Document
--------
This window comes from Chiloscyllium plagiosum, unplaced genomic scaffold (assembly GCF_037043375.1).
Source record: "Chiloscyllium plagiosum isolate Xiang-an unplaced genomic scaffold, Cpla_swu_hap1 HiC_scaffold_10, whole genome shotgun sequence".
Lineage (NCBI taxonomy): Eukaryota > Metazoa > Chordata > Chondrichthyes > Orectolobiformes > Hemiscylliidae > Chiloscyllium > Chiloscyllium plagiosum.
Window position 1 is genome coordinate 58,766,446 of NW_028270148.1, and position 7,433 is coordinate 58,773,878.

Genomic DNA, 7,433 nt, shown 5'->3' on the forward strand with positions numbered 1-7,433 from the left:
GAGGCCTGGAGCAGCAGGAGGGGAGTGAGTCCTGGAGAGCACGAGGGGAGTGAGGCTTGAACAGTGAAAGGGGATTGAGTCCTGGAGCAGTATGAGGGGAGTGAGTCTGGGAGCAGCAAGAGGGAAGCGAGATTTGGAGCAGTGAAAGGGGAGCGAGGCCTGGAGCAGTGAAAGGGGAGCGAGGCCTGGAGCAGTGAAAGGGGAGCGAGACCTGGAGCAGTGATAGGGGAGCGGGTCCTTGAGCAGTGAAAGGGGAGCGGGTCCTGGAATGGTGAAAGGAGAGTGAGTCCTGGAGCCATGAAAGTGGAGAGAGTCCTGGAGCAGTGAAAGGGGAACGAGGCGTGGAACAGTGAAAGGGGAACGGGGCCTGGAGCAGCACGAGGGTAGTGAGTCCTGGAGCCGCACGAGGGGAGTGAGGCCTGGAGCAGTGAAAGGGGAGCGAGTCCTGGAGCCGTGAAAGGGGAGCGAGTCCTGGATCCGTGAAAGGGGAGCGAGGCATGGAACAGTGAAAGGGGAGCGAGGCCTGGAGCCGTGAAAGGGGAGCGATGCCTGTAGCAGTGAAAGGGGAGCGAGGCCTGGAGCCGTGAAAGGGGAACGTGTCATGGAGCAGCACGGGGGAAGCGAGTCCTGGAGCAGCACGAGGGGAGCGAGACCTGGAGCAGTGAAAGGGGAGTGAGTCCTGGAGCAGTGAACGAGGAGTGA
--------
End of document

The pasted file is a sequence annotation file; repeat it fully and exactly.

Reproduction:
This window comes from Chiloscyllium plagiosum, unplaced genomic scaffold (assembly GCF_037043375.1).
Source record: "Chiloscyllium plagiosum isolate Xiang-an unplaced genomic scaffold, Cpla_swu_hap1 HiC_scaffold_10, whole genome shotgun sequence".
Lineage (NCBI taxonomy): Eukaryota > Metazoa > Chordata > Chondrichthyes > Orectolobiformes > Hemiscylliidae > Chiloscyllium > Chiloscyllium plagiosum.
Window position 1 is genome coordinate 58,766,446 of NW_028270148.1, and position 7,433 is coordinate 58,773,878.

Genomic DNA, 7,433 nt, shown 5'->3' on the forward strand with positions numbered 1-7,433 from the left:
GAGGCCTGGAGCAGCAGGAGGGGAGTGAGTCCTGGAGAGCACGAGGGGAGTGAGGCTTGAACAGTGAAAGGGGATTGAGTCCTGGAGCAGTATGAGGGGAGTGAGTCTGGGAGCAGCAAGAGGGAAGCGAGATTTGGAGCAGTGAAAGGGGAGCGAGGCCTGGAGCAGTGAAAGGGGAGCGAGGCCTGGAGCAGTGAAAGGGGAGCGAGACCTGGAGCAGTGATAGGGGAGCGGGTCCTTGAGCAGTGAAAGGGGAGCGGGTCCTGGAATGGTGAAAGGAGAGTGAGTCCTGGAGCCATGAAAGTGGAGAGAGTCCTGGAGCAGTGAAAGGGGAACGAGGCGTGGAACAGTGAAAGGGGAACGGGGCCTGGAGCAGCACGAGGGTAGTGAGTCCTGGAGCCGCACGAGGGGAGTGAGGCCTGGAGCAGTGAAAGGGGAGCGAGTCCTGGAGCCGTGAAAGGGGAGCGAGTCCTGGATCCGTGAAAGGGGAGCGAGGCATGGAACAGTGAAAGGGGAGCGAGGCCTGGAGCCGTGAAAGGGGAGCGATGCCTGTAGCAGTGAAAGGGGAGCGAGGCCTGGAGCCGTGAAAGGGGAACGTGTCATGGAGCAGCACGGGGGAAGCGAGTCCTGGAGCAGCACGAGGGGAGCGAGACCTGGAGCAGTGAAAGGGGAGTGAGTCCTGGAGCAGTGAACGAGGAGTGA